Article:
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Cities and Resilience to Climate Change
Did you know that, even though cities represent less than 3% of the habitable surface of the planet, they account for 75% of global CO2 emissions? Although this may seem like a problem, it is actually a great opportunity, since cities, in addition to being the economic and social engine of our region, are called to lead the fight against climate change.
At the Inter-American Development Bank (IDB) we are aware of the importance of cities in achieving the Paris Agreements and COP26. For this reason, and in line with our 2025 Vision, at the Department of Housing and Urban Development we work to identify projects and financing that support adaptation and mitigation solutions to the growing effects of the climate crisis in Latin America and the Caribbean (LAC). One of the ways cities can achieve this goal is through urban green infrastructure (UGI) and nature-based solutions.
Nature-Based Solutions and Urban Green Infrastructure: how can they benefit cities in the region?
Nature-based solutions (NBS) are actions to protect, sustainably manage, and restore natural or modified ecosystems that address societal challenges effectively and adaptively, simultaneously providing benefits for human well-being and biodiversity.
UGI is a tool that provides ecological, economic and social benefits through this type of solutions. In other words, UGI provides a network of urban interconnection with nature, semi-natural areas and green spaces, which provide ecosystem services that support human well-being and quality of life.
The incorporation of the UGI to cities and urban centers can bring numerous benefits that respond to the climatic threats they face, which include increases in temperature and heat islands, droughts, floods, erosive processes, and loss of biodiversity, among others. For this, the IVU can be conceived as corrective actions on pre-existing situations or be included in urban planning and design of operations.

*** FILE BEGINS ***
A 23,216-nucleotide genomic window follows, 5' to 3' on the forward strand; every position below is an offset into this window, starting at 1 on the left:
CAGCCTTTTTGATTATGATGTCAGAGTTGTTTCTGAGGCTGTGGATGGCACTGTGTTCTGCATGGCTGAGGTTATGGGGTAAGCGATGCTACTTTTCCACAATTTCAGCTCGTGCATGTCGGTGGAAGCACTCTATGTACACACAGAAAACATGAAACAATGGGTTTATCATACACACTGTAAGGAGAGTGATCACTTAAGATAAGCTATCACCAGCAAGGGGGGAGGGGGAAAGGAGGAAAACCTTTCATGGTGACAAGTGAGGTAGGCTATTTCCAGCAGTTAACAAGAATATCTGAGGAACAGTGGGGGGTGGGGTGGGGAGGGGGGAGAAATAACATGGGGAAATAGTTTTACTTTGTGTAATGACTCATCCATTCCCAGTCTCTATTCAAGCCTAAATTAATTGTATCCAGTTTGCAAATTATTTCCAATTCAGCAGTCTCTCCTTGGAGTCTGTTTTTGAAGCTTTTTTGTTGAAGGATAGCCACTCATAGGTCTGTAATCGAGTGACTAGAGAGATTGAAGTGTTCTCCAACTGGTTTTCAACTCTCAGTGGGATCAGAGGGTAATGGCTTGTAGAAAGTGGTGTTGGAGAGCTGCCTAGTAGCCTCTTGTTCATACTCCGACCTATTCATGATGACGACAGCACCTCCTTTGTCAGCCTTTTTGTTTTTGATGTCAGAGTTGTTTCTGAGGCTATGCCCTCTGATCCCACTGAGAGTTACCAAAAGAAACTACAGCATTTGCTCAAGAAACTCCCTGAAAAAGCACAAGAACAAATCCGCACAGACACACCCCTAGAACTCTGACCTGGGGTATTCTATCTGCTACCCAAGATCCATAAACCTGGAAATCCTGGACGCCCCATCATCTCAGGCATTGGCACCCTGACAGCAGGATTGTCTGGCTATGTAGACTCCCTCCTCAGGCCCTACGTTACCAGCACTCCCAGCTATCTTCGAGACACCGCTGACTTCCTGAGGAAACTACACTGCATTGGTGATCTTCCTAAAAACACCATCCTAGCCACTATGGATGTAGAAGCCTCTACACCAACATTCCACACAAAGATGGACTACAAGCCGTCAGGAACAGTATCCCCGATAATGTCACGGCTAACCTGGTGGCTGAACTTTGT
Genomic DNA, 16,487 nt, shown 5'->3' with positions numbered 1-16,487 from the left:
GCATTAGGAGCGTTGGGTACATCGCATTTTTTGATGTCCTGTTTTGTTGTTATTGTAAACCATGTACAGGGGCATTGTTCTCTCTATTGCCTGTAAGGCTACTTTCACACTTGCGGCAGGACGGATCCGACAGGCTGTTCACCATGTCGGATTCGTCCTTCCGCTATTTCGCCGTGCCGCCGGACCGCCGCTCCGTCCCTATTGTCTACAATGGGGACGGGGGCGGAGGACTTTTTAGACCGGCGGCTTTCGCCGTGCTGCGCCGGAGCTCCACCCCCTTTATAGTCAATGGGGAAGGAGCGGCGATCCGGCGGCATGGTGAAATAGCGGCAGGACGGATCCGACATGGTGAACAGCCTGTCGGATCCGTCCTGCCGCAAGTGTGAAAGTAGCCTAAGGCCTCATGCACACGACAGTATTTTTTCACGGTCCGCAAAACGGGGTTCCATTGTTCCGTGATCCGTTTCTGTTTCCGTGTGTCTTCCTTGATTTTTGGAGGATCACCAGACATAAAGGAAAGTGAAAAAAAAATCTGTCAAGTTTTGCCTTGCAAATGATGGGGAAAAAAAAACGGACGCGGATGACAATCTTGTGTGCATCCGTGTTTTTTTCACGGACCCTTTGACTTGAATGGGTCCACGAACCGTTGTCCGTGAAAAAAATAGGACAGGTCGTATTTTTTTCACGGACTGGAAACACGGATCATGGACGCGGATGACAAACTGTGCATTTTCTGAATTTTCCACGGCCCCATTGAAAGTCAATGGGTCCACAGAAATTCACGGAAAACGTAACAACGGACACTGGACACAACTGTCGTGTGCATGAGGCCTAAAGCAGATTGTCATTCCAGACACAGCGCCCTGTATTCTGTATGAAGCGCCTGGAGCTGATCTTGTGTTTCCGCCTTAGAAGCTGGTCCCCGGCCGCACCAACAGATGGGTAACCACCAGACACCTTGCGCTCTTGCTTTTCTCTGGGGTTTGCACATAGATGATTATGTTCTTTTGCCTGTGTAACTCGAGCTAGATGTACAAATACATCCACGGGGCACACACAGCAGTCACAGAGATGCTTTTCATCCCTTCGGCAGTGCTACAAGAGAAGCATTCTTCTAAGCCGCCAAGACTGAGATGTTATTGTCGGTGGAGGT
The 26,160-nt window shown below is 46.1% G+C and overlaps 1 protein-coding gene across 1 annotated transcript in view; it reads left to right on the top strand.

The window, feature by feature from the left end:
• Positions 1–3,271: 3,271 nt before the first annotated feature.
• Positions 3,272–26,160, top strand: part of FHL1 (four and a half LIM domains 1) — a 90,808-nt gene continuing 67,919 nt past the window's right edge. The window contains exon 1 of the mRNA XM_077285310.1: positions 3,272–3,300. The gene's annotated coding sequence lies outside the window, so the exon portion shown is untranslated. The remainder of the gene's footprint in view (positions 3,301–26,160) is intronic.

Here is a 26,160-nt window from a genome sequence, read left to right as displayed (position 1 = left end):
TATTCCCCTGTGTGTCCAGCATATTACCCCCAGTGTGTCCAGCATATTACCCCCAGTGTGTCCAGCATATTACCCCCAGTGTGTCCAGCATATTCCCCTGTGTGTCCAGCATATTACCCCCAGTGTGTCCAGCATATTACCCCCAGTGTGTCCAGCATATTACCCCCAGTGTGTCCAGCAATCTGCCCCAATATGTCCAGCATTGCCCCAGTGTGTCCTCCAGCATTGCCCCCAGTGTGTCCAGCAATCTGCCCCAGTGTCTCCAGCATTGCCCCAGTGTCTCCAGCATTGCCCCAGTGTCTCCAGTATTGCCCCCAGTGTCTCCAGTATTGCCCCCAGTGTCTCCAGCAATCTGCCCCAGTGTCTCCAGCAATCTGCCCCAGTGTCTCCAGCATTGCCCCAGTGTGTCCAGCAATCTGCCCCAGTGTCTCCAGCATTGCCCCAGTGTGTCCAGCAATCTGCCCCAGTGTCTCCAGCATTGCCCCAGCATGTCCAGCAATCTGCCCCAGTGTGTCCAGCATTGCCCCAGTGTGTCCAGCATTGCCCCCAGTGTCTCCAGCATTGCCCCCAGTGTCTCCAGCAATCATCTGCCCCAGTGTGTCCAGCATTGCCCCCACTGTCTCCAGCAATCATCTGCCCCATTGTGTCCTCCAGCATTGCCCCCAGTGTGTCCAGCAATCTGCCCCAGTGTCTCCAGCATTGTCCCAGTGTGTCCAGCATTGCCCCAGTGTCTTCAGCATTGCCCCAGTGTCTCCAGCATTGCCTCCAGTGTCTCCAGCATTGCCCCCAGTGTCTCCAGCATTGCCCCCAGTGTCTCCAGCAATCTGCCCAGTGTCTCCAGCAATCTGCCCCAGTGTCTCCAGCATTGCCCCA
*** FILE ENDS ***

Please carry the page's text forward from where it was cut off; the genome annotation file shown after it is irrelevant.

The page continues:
What is the potential of Urban Green Infrastructure?
The incorporation of UGI in cities and urban centers can provide numerous benefits, such as the sustainable management of stormwater, reducing the impact of heat waves and regulating temperature, improving air quality and water quality, mitigate the effects of drought, dampen noise, increase biodiversity, reduce erosion processes, as well as provide cultural services.
According to an IDB study, green infrastructure can be managed more adaptively than investments in gray infrastructure, which tend to be more expensive to modify after initial construction. Adopting green infrastructure can help close the infrastructure investment gap by improving the services that gray infrastructure provides. In many cases, given the complexity of the urban environment, hybrid solutions allow maximizing the efficiency of the existing gray infrastructure by incorporating UGI.
Leading cities in Urban Green Infrastructure solutions
Many cities in the region have been implementing UGI solutions for years, which are success stories of reference. Currently, we can identify from small-scale projects such as the flood gardens in Sao Paulo that collect rainwater and surface runoff and purify it, to pilot green roofs in public schools in Buenos Aires that have contributed to improving regulation thermal, noise reduction and the provision of educational spaces. At an international level, we can find examples where the UGI has been integrated on a large scale, such as the so-called sponge cities in China, designed so that the entire surface of the cities has the capacity to filter and manage rainwater, preventing flooding, and such as the planning of green spaces and green corridors in London to improve biodiversity, increase the well-being of citizens and enhance climate resilience.